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Rich and multilayered, with elements of both memoir and fiction, Dominique Eddé’s Kite defies categorization. Beginning in the 1960s and ending in the late ’80s, it is at once a narrative of a passionate, and ultimately tragic, relationship between Mali and Farid and the simultaneous decline of Egyptian-Lebanese society. Densely populated with myriad characters, Kite chronicles the casualties of social conventions, religious divisions and cultural clichés. The differences between East and West are central to the tension of Eddé’s book and share the responsibility for an unavoidable impasse between the lovers. This fragmented narrative—written in several voices that reflect the fragmented lives of those caught up in the madness of war—calls into question an entire way of living and thinking.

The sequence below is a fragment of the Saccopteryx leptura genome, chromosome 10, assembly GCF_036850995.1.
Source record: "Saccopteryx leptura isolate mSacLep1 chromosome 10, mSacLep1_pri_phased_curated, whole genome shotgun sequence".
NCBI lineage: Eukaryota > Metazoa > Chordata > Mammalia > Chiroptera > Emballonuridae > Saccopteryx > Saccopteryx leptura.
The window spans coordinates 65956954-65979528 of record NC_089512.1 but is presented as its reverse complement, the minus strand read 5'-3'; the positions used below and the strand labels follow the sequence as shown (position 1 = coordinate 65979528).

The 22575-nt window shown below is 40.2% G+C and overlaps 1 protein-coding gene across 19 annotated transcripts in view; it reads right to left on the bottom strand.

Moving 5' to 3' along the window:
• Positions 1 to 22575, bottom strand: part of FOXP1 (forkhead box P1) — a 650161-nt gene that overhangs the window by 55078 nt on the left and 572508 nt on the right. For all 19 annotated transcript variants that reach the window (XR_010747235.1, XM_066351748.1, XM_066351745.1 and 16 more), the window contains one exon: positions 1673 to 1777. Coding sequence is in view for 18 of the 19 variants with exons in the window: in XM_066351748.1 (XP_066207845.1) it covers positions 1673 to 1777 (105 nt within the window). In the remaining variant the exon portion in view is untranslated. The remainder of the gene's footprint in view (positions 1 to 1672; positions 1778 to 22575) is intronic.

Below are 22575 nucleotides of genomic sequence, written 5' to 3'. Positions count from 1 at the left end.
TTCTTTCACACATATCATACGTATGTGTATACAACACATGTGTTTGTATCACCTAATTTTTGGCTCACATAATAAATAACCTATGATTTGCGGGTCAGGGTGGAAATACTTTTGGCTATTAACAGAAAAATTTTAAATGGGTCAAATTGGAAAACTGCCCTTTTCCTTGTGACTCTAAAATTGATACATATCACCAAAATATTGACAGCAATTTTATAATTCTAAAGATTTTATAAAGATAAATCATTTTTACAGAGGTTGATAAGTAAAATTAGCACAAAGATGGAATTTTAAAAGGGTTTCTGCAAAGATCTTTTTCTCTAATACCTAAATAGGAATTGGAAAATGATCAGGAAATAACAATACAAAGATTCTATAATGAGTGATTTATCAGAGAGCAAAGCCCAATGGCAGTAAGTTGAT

In lyrical, elegant, original and often startling prose, Eddé weaves together multiple strands—meditating on the nature of language, investigating the concept of the novel, and powerfully depicting the experience of being blind. Deftly evoking the intellectual scene of Beirut in the ’60s, Lebanon’s mountainscapes and the urban settings of Cairo, Paris and London, Kite probes memory with a curious mix of irony and melancholy, ending up in a place beyond hope and despair.